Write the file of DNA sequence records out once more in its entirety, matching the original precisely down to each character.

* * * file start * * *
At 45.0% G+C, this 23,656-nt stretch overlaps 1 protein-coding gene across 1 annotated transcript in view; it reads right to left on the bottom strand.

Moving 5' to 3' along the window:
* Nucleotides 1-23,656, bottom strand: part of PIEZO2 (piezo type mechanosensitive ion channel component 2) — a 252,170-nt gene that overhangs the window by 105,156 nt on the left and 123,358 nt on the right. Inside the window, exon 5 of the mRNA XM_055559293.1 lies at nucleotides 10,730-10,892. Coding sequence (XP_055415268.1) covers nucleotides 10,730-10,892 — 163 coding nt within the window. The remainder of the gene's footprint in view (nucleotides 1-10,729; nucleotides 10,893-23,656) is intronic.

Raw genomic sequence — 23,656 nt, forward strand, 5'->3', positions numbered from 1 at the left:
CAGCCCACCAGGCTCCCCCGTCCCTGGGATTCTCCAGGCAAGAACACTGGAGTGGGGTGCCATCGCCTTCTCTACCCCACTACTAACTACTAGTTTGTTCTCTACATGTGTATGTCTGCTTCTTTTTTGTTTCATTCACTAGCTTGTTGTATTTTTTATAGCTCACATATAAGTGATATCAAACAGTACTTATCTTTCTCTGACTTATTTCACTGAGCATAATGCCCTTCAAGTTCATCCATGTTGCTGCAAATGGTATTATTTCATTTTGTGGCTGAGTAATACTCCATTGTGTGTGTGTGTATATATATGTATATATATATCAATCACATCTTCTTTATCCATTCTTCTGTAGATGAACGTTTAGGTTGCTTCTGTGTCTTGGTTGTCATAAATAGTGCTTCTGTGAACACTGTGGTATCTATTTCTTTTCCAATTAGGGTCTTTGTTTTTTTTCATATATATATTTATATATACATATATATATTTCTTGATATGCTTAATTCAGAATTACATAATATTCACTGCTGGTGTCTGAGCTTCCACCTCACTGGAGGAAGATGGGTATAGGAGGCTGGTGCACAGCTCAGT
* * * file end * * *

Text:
At 45.0% G+C, this 23,656-nt stretch overlaps 1 protein-coding gene across 1 annotated transcript in view; it reads right to left on the bottom strand.

Moving 5' to 3' along the window:
* Nucleotides 1-23,656, bottom strand: part of PIEZO2 (piezo type mechanosensitive ion channel component 2) — a 252,170-nt gene that overhangs the window by 105,156 nt on the left and 123,358 nt on the right. Inside the window, exon 5 of the mRNA XM_055559293.1 lies at nucleotides 10,730-10,892. Coding sequence (XP_055415268.1) covers nucleotides 10,730-10,892 — 163 coding nt within the window. The remainder of the gene's footprint in view (nucleotides 1-10,729; nucleotides 10,893-23,656) is intronic.

Raw genomic sequence — 23,656 nt, forward strand, 5'->3', positions numbered from 1 at the left:
CAGCCCACCAGGCTCCCCCGTCCCTGGGATTCTCCAGGCAAGAACACTGGAGTGGGGTGCCATCGCCTTCTCTACCCCACTACTAACTACTAGTTTGTTCTCTACATGTGTATGTCTGCTTCTTTTTTGTTTCATTCACTAGCTTGTTGTATTTTTTATAGCTCACATATAAGTGATATCAAACAGTACTTATCTTTCTCTGACTTATTTCACTGAGCATAATGCCCTTCAAGTTCATCCATGTTGCTGCAAATGGTATTATTTCATTTTGTGGCTGAGTAATACTCCATTGTGTGTGTGTGTATATATATGTATATATATATCAATCACATCTTCTTTATCCATTCTTCTGTAGATGAACGTTTAGGTTGCTTCTGTGTCTTGGTTGTCATAAATAGTGCTTCTGTGAACACTGTGGTATCTATTTCTTTTCCAATTAGGGTCTTTGTTTTTTTTCATATATATATTTATATATACATATATATATTTCTTGATATGCTTAATTCAGAATTACATAATATTCACTGCTGGTGTCTGAGCTTCCACCTCACTGGAGGAAGATGGGTATAGGAGGCTGGTGCACAGCTCAGT